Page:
Carefully laced throughout Solange‘s latest LP is the familiar voice of Master Percy Miller, whose tales of self-made moguldom and Black empowerment — along with Momma Tina and Poppa Mathew’s powerful anecdotes — effectively set the tone for A Seat At The Table.
As Solange explained to Stereogum just hours before the album’s release, her relationship with Master P dates back to the era of MTV Cribs, whose episode featuring the Southern rap legend made a lasting impact on the younger Knowles sister.
“I remember being a teenager, much like many teenagers at the time, and seeing Master P on ‘MTV Cribs,’ and it being one of the most gaudy, incredible displays of wealth that I had ever seen in my life,” Solo shared. “It really impacted me that, out of all the houses on MTV Cribs, this was a black man from New Orleans, and he got this by completely staying firm in his independence.”
And you’ll hear the No Limit Soldier detail his early days as a young and hungry go-getter on the album.
“They offered me a million dollar deal, and had the check ready, said I wouldn’t be able to use my name,” P relays on the “For Us By Us” interlude. “I was fighting my brother, because ‘Man, you shoulda took the million dollars!’ I said ‘No, what you think I’m worth? If this white man offer me a million dollars I gotta be worth forty, or fifty… Or ten or something.”
Complex UK recently spoke to Master P about everything from how he became involved with A Seat At The Table to his views on the state of the American Black community.
Read some of the highlights of the interview below, then head over here to peep the conversation in its entirety.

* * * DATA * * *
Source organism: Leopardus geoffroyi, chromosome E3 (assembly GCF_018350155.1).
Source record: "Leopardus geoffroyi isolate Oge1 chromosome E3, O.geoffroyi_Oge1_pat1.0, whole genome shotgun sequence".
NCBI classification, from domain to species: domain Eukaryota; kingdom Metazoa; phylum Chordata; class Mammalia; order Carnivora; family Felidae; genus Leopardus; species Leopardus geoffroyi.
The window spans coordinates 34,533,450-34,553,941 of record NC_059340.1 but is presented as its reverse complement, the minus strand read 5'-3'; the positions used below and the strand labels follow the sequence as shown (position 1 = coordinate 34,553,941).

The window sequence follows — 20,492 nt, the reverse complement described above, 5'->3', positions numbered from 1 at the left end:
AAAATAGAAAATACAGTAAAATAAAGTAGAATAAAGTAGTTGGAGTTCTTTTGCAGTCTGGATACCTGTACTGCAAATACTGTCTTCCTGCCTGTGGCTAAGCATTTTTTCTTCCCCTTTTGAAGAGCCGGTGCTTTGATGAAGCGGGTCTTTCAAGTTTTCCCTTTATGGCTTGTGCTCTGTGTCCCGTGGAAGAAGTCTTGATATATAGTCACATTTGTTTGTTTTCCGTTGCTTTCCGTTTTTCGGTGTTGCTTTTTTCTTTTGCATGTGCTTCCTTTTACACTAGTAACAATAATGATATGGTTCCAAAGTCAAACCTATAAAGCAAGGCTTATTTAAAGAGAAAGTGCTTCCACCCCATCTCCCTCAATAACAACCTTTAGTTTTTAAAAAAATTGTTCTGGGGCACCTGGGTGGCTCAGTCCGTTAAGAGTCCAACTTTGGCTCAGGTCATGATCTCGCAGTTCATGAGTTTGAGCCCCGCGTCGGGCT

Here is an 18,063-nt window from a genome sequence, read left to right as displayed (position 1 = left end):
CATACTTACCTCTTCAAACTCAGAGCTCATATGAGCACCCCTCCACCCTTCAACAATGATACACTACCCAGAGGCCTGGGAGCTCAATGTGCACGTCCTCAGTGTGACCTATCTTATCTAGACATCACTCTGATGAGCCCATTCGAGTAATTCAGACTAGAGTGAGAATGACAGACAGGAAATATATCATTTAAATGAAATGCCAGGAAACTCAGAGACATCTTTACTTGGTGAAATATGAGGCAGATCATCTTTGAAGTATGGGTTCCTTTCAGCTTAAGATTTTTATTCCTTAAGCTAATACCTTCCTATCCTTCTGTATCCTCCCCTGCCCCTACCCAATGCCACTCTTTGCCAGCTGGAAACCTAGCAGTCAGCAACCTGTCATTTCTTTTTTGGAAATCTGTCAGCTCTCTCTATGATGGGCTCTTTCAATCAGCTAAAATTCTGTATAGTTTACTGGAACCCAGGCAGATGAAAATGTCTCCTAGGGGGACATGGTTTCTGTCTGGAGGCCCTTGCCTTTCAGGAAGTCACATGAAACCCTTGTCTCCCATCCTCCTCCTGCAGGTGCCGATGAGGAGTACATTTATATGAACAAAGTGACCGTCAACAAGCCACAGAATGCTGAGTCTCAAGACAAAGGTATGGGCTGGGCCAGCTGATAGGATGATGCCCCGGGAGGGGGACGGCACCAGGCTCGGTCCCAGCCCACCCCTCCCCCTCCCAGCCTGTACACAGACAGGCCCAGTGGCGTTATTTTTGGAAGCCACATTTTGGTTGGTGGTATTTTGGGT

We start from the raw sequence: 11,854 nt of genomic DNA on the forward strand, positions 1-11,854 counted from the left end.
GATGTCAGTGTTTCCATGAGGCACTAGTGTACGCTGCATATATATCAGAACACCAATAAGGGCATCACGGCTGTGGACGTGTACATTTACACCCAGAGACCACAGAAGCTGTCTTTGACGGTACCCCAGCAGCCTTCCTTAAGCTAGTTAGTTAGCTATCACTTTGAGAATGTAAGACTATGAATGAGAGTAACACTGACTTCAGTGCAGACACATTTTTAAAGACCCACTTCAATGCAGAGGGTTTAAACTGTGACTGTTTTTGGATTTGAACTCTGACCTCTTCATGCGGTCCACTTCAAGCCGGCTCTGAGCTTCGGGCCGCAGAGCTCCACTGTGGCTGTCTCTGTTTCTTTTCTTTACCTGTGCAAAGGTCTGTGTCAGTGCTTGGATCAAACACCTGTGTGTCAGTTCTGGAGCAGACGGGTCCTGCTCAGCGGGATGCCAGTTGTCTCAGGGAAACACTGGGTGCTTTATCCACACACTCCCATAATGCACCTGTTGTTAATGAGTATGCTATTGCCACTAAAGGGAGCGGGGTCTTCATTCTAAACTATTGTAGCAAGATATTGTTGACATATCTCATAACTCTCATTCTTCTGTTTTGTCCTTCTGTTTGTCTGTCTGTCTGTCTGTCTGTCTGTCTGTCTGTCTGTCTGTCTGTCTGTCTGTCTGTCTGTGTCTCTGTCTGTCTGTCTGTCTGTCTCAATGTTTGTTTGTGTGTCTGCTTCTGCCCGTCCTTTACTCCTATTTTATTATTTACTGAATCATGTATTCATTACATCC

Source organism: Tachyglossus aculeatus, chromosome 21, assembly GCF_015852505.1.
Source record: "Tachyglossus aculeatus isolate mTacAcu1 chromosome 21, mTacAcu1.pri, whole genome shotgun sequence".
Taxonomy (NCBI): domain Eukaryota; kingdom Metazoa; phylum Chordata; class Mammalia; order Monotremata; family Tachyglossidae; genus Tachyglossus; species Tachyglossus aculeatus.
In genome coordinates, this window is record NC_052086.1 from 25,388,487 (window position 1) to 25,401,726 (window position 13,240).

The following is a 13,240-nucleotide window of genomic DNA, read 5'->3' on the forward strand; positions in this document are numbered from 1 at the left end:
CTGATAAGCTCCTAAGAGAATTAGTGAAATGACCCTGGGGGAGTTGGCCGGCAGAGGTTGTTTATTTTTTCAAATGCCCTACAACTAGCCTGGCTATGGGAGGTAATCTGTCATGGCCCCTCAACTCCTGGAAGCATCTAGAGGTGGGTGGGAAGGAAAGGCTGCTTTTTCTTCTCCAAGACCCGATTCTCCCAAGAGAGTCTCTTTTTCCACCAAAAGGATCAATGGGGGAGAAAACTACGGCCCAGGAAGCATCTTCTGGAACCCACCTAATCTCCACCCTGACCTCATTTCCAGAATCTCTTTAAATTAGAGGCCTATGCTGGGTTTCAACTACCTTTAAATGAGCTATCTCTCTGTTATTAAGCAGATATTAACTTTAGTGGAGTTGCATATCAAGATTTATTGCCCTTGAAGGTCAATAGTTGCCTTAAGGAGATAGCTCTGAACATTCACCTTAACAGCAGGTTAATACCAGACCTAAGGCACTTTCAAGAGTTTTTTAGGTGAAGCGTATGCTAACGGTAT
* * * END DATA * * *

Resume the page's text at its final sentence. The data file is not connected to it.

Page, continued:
On How He Ended Up Narrating A Seat At The Table:
“[Solange] reached out to me. She’s been a big fan of my music even when she was younger and she was like, ‘I’m doing this project, I want to make it different, I want to make it special. Would you come say a couple words on it, narrate a couple songs on it?’ It was all love.
[This album] happened the way it was supposed to happen because she’s a star and it’s her time. Like I told her, I said, a lot of people looking at Beyoncé, and Beyoncé is a superstar, she deserves that. But Solange has always been different, and if you’re persistent, and you keep believing in something, then you’re gonna create your own fanbase. And she [did that] outside of being in the shadow of her sister.”
On How The Interludes Came Together:
“It’s a conversation. There wasn’t a lot of people in the studio, it was an intimate setting with the engineer and we just talked about what’s going on, looking at issues and looking at what’s going on in the world and also our culture and our differences, so I think it all worked, I think the magic came because it’s from a man and a woman’s perspective in views and values. We both got kids, we both can relate to a lot of these issues. I changed my life because I wanted to be here to see my kids, to be around for them, watch them grow up and I feel like there’s a lot of strong women out there who want the same thing too. Maybe relationships don’t work, you still gotta be a parent to your kid.”
On The Message He Wanted To Convey On The Album:
“[Solange] told me it’s gonna be soulful. There’s a lot of things going on [in the country], a lot of injustice, women not believing in their beauty and who they are. She told me that she was going doing her, she was sticking by what she believes in—she wasn’t trying to make a record for everybody, she was trying to make a record for her fans and also make music that the world could relate to and for people to understand that we are kings and queens.
That’s what I brought to the project, to let the world know that we brought a lot of this gold and diamonds and stones over here to America, so we came here as kings and queens. Look at our cultures—they brought us over here and turned us into slaves but a lot of these African-Americans were kings and queens, and I understood what the movement was with the project she was making and with the police brutality and the African American people that are dying in our culture, she’s about our people and using her voice and standing out and being different. I applaud that.”